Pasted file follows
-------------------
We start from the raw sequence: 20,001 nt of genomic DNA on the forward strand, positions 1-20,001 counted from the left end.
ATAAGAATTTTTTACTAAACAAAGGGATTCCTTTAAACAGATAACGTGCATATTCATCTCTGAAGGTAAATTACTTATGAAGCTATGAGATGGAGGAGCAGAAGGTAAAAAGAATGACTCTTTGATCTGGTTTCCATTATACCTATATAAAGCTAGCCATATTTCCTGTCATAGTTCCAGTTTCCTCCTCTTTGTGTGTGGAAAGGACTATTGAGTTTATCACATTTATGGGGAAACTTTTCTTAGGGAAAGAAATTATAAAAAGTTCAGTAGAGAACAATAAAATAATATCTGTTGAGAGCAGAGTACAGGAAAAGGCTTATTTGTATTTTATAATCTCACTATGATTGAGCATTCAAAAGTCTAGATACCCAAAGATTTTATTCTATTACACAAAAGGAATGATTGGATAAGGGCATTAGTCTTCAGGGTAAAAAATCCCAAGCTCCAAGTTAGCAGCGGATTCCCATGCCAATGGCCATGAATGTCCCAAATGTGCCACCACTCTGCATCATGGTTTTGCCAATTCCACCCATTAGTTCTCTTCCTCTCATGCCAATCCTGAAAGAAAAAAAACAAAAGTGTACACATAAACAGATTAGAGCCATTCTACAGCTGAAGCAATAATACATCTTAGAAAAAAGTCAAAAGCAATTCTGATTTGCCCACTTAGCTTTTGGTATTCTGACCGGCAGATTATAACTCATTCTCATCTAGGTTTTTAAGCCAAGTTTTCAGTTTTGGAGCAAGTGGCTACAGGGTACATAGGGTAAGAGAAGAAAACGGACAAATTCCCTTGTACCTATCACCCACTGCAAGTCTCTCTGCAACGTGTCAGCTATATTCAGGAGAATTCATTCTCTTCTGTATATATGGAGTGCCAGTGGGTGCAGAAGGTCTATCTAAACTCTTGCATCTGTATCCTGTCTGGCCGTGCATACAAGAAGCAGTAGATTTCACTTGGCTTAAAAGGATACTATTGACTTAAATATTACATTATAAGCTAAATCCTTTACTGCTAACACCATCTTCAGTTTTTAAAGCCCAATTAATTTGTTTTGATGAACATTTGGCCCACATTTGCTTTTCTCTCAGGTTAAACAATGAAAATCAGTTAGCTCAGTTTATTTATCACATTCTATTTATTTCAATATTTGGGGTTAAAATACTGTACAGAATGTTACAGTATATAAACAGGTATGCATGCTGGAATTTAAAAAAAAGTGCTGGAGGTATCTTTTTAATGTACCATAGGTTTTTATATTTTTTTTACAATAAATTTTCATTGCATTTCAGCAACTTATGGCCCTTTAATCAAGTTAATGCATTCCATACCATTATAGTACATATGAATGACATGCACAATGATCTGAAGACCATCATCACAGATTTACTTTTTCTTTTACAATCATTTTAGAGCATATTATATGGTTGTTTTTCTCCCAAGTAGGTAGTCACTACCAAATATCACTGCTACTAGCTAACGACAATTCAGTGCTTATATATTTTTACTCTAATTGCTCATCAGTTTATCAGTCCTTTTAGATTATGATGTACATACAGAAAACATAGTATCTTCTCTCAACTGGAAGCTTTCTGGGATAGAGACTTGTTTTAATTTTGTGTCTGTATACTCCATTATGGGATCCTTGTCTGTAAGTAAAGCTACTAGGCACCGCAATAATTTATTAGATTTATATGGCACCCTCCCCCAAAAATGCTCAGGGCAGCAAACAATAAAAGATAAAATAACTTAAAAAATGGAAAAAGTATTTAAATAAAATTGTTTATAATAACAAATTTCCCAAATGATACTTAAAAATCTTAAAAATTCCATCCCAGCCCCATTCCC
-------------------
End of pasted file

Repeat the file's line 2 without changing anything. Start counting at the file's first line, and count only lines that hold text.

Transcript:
ATAAGAATTTTTTACTAAACAAAGGGATTCCTTTAAACAGATAACGTGCATATTCATCTCTGAAGGTAAATTACTTATGAAGCTATGAGATGGAGGAGCAGAAGGTAAAAAGAATGACTCTTTGATCTGGTTTCCATTATACCTATATAAAGCTAGCCATATTTCCTGTCATAGTTCCAGTTTCCTCCTCTTTGTGTGTGGAAAGGACTATTGAGTTTATCACATTTATGGGGAAACTTTTCTTAGGGAAAGAAATTATAAAAAGTTCAGTAGAGAACAATAAAATAATATCTGTTGAGAGCAGAGTACAGGAAAAGGCTTATTTGTATTTTATAATCTCACTATGATTGAGCATTCAAAAGTCTAGATACCCAAAGATTTTATTCTATTACACAAAAGGAATGATTGGATAAGGGCATTAGTCTTCAGGGTAAAAAATCCCAAGCTCCAAGTTAGCAGCGGATTCCCATGCCAATGGCCATGAATGTCCCAAATGTGCCACCACTCTGCATCATGGTTTTGCCAATTCCACCCATTAGTTCTCTTCCTCTCATGCCAATCCTGAAAGAAAAAAAACAAAAGTGTACACATAAACAGATTAGAGCCATTCTACAGCTGAAGCAATAATACATCTTAGAAAAAAGTCAAAAGCAATTCTGATTTGCCCACTTAGCTTTTGGTATTCTGACCGGCAGATTATAACTCATTCTCATCTAGGTTTTTAAGCCAAGTTTTCAGTTTTGGAGCAAGTGGCTACAGGGTACATAGGGTAAGAGAAGAAAACGGACAAATTCCCTTGTACCTATCACCCACTGCAAGTCTCTCTGCAACGTGTCAGCTATATTCAGGAGAATTCATTCTCTTCTGTATATATGGAGTGCCAGTGGGTGCAGAAGGTCTATCTAAACTCTTGCATCTGTATCCTGTCTGGCCGTGCATACAAGAAGCAGTAGATTTCACTTGGCTTAAAAGGATACTATTGACTTAAATATTACATTATAAGCTAAATCCTTTACTGCTAACACCATCTTCAGTTTTTAAAGCCCAATTAATTTGTTTTGATGAACATTTGGCCCACATTTGCTTTTCTCTCAGGTTAAACAATGAAAATCAGTTAGCTCAGTTTATTTATCACATTCTATTTATTTCAATATTTGGGGTTAAAATACTGTACAGAATGTTACAGTATATAAACAGGTATGCATGCTGGAATTTAAAAAAAAGTGCTGGAGGTATCTTTTTAATGTACCATAGGTTTTTATATTTTTTTTACAATAAATTTTCATTGCATTTCAGCAACTTATGGCCCTTTAATCAAGTTAATGCATTCCATACCATTATAGTACATATGAATGACATGCACAATGATCTGAAGACCATCATCACAGATTTACTTTTTCTTTTACAATCATTTTAGAGCATATTATATGGTTGTTTTTCTCCCAAGTAGGTAGTCACTACCAAATATCACTGCTACTAGCTAACGACAATTCAGTGCTTATATATTTTTACTCTAATTGCTCATCAGTTTATCAGTCCTTTTAGATTATGATGTACATACAGAAAACATAGTATCTTCTCTCAACTGGAAGCTTTCTGGGATAGAGACTTGTTTTAATTTTGTGTCTGTATACTCCATTATGGGATCCTTGTCTGTAAGTAAAGCTACTAGGCACCGCAATAATTTATTAGATTTATATGGCACCCTCCCCCAAAAATGCTCAGGGCAGCAAACAATAAAAGATAAAATAACTTAAAAAATGGAAAAAGTATTTAAATAAAATTGTTTATAATAACAAATTTCCCAAATGATACTTAAAAATCTTAAAAATTCCATCCCAGCCCCATTCCC